What to do when you’re ‘overdue’

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To continue the theme from my last newsletter, stimulated by Helen’s question

Do I need my labour to be induced?

This a huge topic and could take up several newsletters!

Your EDD (estimated due date) has probably been in your mind since your first ante-natal check-up. It can be very disappointing and frustrating to find that you are still pregnant a week or more beyond this date. Added to the normal discomforts of the final weeks of pregnancy, you may well feel very fed up and desperate for labour to start, especially if the hospital is talking about booking a date to induce labour and everyone is asking you if baby is born yet! This can be a very vulnerable time.

In fact, you may not be genuinely ‘overdue’ at all, and unless there is a medical problem, or other valid reason, emotional or physical, that you or your baby may be at risk, you can take your time to assess the situation and consider the options.

Here is a great quote from Dr Sara Wickham:

“Bodies, babies and pregnancy lengths vary. In reality we exhibit individual variation, and there is a wide span of time in which babies can be born and be healthy.
In other words, normal is a range and not just one fixed point. One size hardly ever fits all

From her latest book, In your own time: How western medicine controls the start of labour and why this needs to stop. (A must read with all the research – get it on Amazon)

Many hospitals have a policy of routinely inducing after a certain date. Sometimes induction of labour is strongly recommended between 41-42 weeks as this has been shown by some research to reduce the overall (very small) number of babies who die in childbirth in the UK.

There are many who have not been convinced by this argument. Marjory Tew, the renowned statistician, said in her book ‘Safer Childbirth?’: ‘Confirmation is hard to find that induction reduces the danger of perinatal death’.

There are many doctors and midwives who are critical of routine induction policies and who prefer to follow a different approach. This involves assessing each woman who is ‘overdue’ individually and then deciding what would be best for her and her baby. The aim is to determine whether the pregnancy is normal (albeit longer than the estimated average length), or whether there are any genuine signs of post maturity such as slowing of the baby’s heart rate or a very low amniotic fluid level, or other factors which may give genuine cause for concern or possible intervention.

You also need to bear in mind that ethnicity can make a difference to the length of pregnancy. Research shows that women of black or Asian origin can have slightly shorter pregnancies.

Genuine post maturity can endanger the baby, so a thorough assessment will provide the information needed when deciding whether to induce or not. An induction would only be performed if the risk of the baby remaining in the uterus was considered greater than those associated with inducing. Sometimes, if the baby is thought to be at risk, a caesarean section may be the preferable option.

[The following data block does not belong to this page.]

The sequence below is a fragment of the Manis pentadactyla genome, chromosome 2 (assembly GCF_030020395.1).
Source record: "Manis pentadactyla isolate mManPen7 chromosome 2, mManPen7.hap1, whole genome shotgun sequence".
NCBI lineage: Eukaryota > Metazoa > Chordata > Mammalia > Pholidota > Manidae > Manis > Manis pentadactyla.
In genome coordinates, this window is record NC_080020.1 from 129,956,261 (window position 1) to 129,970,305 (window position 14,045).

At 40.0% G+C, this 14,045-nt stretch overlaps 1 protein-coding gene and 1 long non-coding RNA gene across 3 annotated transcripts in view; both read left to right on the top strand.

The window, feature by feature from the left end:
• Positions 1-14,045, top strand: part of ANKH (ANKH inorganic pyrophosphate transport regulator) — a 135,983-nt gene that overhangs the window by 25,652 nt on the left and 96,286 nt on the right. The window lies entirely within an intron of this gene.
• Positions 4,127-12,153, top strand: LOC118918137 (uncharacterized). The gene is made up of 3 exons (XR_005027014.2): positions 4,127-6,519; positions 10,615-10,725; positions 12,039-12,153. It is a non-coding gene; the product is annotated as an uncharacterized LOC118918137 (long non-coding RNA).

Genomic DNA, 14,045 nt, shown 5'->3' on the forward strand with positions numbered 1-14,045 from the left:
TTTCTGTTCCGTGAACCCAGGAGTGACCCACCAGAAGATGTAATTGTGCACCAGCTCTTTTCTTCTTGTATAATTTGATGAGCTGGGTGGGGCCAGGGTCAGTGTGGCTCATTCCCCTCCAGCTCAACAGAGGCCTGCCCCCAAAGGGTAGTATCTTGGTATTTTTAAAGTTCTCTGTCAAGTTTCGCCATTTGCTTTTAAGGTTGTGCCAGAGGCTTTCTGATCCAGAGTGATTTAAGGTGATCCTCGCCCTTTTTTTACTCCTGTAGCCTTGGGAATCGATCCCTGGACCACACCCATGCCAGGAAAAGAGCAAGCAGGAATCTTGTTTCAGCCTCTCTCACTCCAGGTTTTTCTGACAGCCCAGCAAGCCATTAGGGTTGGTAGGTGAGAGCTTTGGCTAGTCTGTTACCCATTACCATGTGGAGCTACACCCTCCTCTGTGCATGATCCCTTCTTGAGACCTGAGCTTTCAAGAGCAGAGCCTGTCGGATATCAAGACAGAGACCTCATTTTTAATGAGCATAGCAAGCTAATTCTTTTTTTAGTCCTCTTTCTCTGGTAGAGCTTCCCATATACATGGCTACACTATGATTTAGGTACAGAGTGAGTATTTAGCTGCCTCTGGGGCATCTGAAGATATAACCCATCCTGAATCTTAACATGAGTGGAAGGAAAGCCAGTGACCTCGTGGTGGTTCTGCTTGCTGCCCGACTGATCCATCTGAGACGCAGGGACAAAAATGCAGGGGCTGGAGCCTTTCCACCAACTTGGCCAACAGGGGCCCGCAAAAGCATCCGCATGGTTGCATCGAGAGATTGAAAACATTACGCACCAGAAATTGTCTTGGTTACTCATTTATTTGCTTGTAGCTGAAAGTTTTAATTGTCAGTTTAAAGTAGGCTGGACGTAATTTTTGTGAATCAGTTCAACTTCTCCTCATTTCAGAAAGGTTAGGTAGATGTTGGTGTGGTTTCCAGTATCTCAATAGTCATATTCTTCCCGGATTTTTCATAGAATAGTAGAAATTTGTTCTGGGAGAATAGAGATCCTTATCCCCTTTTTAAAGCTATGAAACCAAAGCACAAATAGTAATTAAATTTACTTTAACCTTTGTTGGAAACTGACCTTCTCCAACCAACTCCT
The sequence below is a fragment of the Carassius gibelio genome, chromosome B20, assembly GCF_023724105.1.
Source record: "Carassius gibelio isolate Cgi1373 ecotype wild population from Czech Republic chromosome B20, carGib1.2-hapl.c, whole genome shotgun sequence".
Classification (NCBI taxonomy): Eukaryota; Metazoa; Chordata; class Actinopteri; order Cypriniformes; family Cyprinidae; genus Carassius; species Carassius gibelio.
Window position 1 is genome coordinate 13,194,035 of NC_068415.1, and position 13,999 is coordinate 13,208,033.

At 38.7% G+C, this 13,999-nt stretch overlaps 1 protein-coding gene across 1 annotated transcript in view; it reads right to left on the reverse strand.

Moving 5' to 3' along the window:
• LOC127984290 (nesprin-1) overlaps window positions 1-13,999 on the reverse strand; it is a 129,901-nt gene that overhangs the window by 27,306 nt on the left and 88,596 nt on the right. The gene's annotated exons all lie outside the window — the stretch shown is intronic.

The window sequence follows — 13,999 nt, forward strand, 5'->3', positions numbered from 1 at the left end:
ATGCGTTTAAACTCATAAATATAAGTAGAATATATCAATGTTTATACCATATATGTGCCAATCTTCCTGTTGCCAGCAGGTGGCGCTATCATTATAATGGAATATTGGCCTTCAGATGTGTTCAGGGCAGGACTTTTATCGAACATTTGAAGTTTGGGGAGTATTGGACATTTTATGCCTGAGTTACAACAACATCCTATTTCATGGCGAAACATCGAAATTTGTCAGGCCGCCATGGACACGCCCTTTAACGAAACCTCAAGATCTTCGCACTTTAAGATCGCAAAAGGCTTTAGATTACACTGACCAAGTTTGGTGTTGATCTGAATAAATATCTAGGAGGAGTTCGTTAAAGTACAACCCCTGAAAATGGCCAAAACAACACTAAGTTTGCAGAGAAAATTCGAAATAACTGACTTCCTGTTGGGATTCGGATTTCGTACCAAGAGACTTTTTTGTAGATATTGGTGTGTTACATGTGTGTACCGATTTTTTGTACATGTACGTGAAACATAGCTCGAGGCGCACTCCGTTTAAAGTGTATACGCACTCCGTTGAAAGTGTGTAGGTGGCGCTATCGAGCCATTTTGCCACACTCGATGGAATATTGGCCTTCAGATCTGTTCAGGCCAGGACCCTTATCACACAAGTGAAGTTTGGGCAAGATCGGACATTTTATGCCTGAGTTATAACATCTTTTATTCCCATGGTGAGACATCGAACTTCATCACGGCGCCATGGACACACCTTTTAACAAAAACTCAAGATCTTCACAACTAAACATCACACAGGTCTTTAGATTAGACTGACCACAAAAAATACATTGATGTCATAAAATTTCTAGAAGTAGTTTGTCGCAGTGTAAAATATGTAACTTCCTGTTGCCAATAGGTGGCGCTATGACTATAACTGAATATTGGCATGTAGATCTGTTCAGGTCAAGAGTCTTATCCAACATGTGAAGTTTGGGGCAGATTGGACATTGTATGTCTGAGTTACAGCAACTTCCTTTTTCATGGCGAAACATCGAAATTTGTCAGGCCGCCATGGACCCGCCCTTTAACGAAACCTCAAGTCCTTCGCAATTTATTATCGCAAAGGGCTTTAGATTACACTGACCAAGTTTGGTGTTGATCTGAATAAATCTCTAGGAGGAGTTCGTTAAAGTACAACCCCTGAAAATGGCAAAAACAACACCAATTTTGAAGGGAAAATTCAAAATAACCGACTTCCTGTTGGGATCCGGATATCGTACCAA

The decision-making process should always involve the parents and take their views into account. Legally you are not obliged to agree to an induction, and often it is routine hospital policy recommended to everyone.

However, if there are convincing signs of post maturity, if there is an existing or previous medical or health problem or if you are having twins, where the risks of prolonged pregnancy are greater, it is best to follow the advice of your midwife or obstetrician.

Other reasons to induce may include:

  • Progressive high blood pressure or pre- eclampsia
  • Convincing indications of placental insufficiency and slow growth of the baby,
  • Significantly reduced amniotic fluid which is outside of the normal range.
  • Premature rupture of membranes with an extended period of no contractions (beyond 48 hours).
  • ‘Failure to progress’ in labour (in this case induction is called augmentation or acceleration of a labour which has already started). In this case an ‘in labour’ Caesarean section may be a preferred option as accelerating the labour can lead to further complications and then an emergency Caesarean.

So, there is a lot to weigh up and consider.

The first thing to do is to rule out any medical indications to induce such as the above. If there is a good medical indication, then your decision is easy – go for it – and I will be guiding you in a future newsletter how to make the most of a medically induced birth. In the absence of any convincing reason, then you need to weigh up advice and your own feelings and trust yourself to make the right decision. It may seem confusing, but unless the need to induce is unequivocal, there will come a point where you have a strong feeling about what to do.

With my best wishes,


Active Birth is designed for mothers who wish to give birth naturally and have had a healthy pregnancy and no medical complications during labour and birth. Aspects of an Active Birth can also sometimes be used in combination with medical interventions. The website and newsletters offer general information only. They are not a substitute for the professional advice, diagnosis or treatment offered by your midwives or doctors. The Active Birth Centre/ Janet Balaskas in general, accept no liability for the guidance herein, and advise that you do not disregard professional medical advice and inform yourself with other trusted evidence-based sources of information when making your decisions.

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